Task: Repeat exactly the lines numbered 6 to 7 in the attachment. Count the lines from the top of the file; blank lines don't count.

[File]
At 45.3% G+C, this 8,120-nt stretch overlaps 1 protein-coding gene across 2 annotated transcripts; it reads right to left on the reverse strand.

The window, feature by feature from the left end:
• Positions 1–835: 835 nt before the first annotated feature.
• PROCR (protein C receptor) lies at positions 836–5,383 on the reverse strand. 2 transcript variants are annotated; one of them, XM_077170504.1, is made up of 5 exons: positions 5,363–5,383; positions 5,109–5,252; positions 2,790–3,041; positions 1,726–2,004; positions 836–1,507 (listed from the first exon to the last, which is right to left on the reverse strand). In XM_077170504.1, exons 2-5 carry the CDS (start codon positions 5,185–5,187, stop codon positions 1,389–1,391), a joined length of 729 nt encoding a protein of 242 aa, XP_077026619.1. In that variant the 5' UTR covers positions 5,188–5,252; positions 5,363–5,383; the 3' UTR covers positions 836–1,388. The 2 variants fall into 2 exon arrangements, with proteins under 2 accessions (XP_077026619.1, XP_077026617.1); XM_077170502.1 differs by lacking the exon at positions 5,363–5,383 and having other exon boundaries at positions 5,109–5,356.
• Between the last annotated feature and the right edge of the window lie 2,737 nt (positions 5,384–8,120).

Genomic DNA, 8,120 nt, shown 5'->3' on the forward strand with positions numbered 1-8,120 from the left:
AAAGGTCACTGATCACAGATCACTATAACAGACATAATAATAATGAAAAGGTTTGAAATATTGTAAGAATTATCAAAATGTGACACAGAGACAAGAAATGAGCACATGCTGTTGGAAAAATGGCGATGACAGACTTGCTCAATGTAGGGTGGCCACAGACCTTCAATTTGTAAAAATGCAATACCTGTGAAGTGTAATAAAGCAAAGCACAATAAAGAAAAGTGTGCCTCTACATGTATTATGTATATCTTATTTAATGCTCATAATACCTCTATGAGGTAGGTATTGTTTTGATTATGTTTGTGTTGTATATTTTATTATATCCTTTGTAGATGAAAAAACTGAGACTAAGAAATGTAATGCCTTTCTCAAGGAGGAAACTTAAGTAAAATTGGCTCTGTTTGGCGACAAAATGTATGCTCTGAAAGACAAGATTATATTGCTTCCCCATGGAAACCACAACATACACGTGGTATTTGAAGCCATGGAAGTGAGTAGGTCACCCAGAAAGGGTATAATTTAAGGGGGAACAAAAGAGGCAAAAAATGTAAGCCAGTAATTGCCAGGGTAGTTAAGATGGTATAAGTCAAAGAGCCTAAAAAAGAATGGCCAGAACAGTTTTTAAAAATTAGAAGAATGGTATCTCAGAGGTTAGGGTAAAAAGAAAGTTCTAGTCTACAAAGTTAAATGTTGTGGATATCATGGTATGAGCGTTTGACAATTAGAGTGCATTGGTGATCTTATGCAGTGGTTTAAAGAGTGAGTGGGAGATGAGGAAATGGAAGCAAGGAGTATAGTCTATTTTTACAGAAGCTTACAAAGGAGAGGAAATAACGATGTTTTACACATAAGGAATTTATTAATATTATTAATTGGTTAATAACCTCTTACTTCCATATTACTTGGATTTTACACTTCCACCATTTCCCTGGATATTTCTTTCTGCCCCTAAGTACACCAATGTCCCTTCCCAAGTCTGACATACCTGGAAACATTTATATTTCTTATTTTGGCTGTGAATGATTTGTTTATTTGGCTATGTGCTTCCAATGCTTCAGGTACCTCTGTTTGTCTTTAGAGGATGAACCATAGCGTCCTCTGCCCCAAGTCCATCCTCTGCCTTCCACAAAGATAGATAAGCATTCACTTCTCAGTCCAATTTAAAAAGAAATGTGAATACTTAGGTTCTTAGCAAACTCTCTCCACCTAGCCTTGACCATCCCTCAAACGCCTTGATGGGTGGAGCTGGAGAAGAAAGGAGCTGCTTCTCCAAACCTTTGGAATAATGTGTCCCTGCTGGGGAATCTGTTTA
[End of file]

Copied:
Genomic DNA, 8,120 nt, shown 5'->3' on the forward strand with positions numbered 1-8,120 from the left:
AAAGGTCACTGATCACAGATCACTATAACAGACATAATAATAATGAAAAGGTTTGAAATATTGTAAGAATTATCAAAATGTGACACAGAGACAAGAAATGAGCACATGCTGTTGGAAAAATGGCGATGACAGACTTGCTCAATGTAGGGTGGCCACAGACCTTCAATTTGTAAAAATGCAATACCTGTGAAGTGTAATAAAGCAAAGCACAATAAAGAAAAGTGTGCCTCTACATGTATTATGTATATCTTATTTAATGCTCATAATACCTCTATGAGGTAGGTATTGTTTTGATTATGTTTGTGTTGTATATTTTATTATATCCTTTGTAGATGAAAAAACTGAGACTAAGAAATGTAATGCCTTTCTCAAGGAGGAAACTTAAGTAAAATTGGCTCTGTTTGGCGACAAAATGTATGCTCTGAAAGACAAGATTATATTGCTTCCCCATGGAAACCACAACATACACGTGGTATTTGAAGCCATGGAAGTGAGTAGGTCACCCAGAAAGGGTATAATTTAAGGGGGAACAAAAGAGGCAAAAAATGTAAGCCAGTAATTGCCAGGGTAGTTAAGATGGTATAAGTCAAAGAGCCTAAAAAAGAATGGCCAGAACAGTTTTTAAAAATTAGAAGAATGGTATCTCAGAGGTTAGGGTAAAAAGAAAGTTCTAGTCTACAAAGTTAAATGTTGTGGATATCATGGTATGAGCGTTTGACAATTAGAGTGCATTGGTGATCTTATGCAGTGGTTTAAAGAGTGAGTGGGAGATGAGGAAATGGAAGCAAGGAGTATAGTCTATTTTTACAGAAGCTTACAAAGGAGAGGAAATAACGATGTTTTACACATAAGGAATTTATTAATATTATTAATTGGTTAATAACCTCTTACTTCCATATTACTTGGATTTTACACTTCCACCATTTCCCTGGATATTTCTTTCTGCCCCTAAGTACACCAATGTCCCTTCCCAAGTCTGACATACCTGGAAACATTTATATTTCTTATTTTGGCTGTGAATGATTTGTTTATTTGGCTATGTGCTTCCAATGCTTCAGGTACCTCTGTTTGTCTTTAGAGGATGAACCATAGCGTCCTCTGCCCCAAGTCCATCCTCTGCCTTCCACAAAGATAGATAAGCATTCACTTCTCAGTCCAATTTAAAAAGAAATGTGAATACTTAGGTTCTTAGCAAACTCTCTCCACCTAGCCTTGACCATCCCTCAAACGCCTTGATGGGTGGAGCTGGAGAAGAAAGGAGCTGCTTCTCCAAACCTTTGGAATAATGTGTCCCTGCTGGGGAATCTGTTTA